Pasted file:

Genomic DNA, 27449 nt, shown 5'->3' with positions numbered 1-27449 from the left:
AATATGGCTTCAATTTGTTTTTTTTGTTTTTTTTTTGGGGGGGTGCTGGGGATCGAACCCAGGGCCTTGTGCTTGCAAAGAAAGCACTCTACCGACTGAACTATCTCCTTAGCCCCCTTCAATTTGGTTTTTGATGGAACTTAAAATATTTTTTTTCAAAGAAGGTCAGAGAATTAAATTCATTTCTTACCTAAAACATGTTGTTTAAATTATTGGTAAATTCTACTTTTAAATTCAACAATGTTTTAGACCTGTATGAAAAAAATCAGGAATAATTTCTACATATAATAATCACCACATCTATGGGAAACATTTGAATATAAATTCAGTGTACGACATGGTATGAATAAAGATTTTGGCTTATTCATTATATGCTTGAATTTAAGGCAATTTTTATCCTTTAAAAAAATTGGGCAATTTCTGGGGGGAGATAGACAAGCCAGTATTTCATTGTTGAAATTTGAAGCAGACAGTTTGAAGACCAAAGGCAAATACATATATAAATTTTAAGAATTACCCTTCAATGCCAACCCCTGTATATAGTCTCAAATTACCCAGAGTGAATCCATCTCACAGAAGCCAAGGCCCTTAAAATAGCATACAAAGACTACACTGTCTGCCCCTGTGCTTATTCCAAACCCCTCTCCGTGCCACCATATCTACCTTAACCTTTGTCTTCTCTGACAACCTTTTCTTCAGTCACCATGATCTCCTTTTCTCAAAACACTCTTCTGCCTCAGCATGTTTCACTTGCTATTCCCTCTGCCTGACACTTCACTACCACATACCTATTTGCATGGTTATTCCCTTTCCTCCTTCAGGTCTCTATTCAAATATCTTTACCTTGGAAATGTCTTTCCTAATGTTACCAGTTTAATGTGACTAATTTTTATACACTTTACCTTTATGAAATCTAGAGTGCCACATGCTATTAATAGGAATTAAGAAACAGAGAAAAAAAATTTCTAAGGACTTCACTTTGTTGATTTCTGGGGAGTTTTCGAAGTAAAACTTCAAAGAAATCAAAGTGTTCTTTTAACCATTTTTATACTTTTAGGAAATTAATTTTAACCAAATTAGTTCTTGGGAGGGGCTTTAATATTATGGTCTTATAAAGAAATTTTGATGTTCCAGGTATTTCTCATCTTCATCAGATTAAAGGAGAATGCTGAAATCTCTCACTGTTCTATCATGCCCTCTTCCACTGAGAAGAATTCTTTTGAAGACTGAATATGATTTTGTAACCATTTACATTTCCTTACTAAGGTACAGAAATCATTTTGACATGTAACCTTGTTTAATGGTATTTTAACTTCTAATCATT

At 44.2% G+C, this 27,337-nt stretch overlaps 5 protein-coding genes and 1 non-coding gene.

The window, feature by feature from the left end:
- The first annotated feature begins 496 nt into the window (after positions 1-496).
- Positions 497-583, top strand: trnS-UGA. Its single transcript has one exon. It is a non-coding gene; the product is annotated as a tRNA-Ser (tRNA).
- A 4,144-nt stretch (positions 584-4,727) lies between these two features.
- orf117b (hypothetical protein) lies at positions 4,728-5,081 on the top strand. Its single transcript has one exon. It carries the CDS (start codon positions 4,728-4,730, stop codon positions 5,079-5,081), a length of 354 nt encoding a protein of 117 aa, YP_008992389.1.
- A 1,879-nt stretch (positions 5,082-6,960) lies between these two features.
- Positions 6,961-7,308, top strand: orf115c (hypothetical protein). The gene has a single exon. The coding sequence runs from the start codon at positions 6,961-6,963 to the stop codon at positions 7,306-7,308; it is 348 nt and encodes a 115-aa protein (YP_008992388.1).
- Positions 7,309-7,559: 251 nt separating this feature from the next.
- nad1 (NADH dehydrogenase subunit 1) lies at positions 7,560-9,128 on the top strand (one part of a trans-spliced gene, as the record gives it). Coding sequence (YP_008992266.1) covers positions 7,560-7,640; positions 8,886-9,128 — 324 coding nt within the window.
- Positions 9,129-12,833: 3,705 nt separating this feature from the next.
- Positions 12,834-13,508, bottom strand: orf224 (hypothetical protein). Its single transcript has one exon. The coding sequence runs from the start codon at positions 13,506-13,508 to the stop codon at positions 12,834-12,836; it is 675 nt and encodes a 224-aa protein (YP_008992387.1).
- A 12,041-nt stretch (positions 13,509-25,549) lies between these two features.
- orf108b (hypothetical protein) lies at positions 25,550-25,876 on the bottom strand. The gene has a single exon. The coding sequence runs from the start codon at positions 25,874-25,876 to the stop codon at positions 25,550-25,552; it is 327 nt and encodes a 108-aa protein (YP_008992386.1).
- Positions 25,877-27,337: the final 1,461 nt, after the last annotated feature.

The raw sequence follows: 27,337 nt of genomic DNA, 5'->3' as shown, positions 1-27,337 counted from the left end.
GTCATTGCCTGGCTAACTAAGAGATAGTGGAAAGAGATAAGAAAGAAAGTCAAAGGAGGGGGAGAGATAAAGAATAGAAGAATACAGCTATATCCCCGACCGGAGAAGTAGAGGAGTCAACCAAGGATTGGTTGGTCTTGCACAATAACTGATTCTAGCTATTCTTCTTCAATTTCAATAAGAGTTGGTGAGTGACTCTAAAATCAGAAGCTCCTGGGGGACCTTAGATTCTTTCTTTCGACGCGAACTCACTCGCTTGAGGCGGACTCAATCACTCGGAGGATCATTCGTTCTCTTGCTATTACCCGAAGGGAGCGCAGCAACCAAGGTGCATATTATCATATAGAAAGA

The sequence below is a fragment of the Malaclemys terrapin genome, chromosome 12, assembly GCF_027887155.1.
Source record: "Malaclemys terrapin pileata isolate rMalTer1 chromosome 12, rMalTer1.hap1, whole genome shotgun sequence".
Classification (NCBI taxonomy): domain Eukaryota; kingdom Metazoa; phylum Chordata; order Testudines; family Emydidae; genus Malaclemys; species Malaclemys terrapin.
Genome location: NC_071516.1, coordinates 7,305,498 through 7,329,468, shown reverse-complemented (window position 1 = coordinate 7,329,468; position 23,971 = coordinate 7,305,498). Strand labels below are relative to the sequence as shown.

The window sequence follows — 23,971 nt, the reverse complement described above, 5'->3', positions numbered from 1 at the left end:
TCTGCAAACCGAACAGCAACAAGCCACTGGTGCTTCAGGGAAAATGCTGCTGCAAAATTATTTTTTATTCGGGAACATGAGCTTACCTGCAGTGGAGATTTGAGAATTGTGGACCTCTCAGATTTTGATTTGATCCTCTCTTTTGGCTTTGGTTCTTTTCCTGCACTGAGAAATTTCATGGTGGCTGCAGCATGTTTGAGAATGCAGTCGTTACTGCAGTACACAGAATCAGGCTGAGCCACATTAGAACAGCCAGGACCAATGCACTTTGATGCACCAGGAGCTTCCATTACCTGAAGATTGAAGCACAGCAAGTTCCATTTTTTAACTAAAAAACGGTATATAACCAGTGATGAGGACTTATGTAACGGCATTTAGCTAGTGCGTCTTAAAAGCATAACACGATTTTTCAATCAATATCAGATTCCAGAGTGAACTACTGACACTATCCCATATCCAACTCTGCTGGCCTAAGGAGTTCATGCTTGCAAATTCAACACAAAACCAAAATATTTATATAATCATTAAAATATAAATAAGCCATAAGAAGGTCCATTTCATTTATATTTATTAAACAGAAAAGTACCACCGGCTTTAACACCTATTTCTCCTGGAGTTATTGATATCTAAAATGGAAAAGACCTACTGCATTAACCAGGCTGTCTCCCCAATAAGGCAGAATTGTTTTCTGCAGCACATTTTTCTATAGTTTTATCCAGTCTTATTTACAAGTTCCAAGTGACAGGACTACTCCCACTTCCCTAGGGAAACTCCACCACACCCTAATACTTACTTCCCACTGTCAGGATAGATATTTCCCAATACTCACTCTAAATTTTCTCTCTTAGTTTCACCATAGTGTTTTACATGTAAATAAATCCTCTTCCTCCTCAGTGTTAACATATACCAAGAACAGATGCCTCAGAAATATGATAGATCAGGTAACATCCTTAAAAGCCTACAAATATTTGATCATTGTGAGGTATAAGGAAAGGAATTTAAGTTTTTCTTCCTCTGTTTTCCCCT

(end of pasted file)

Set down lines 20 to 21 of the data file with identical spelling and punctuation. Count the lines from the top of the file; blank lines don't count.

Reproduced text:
The sequence below is a fragment of the Malaclemys terrapin genome, chromosome 12, assembly GCF_027887155.1.
Source record: "Malaclemys terrapin pileata isolate rMalTer1 chromosome 12, rMalTer1.hap1, whole genome shotgun sequence".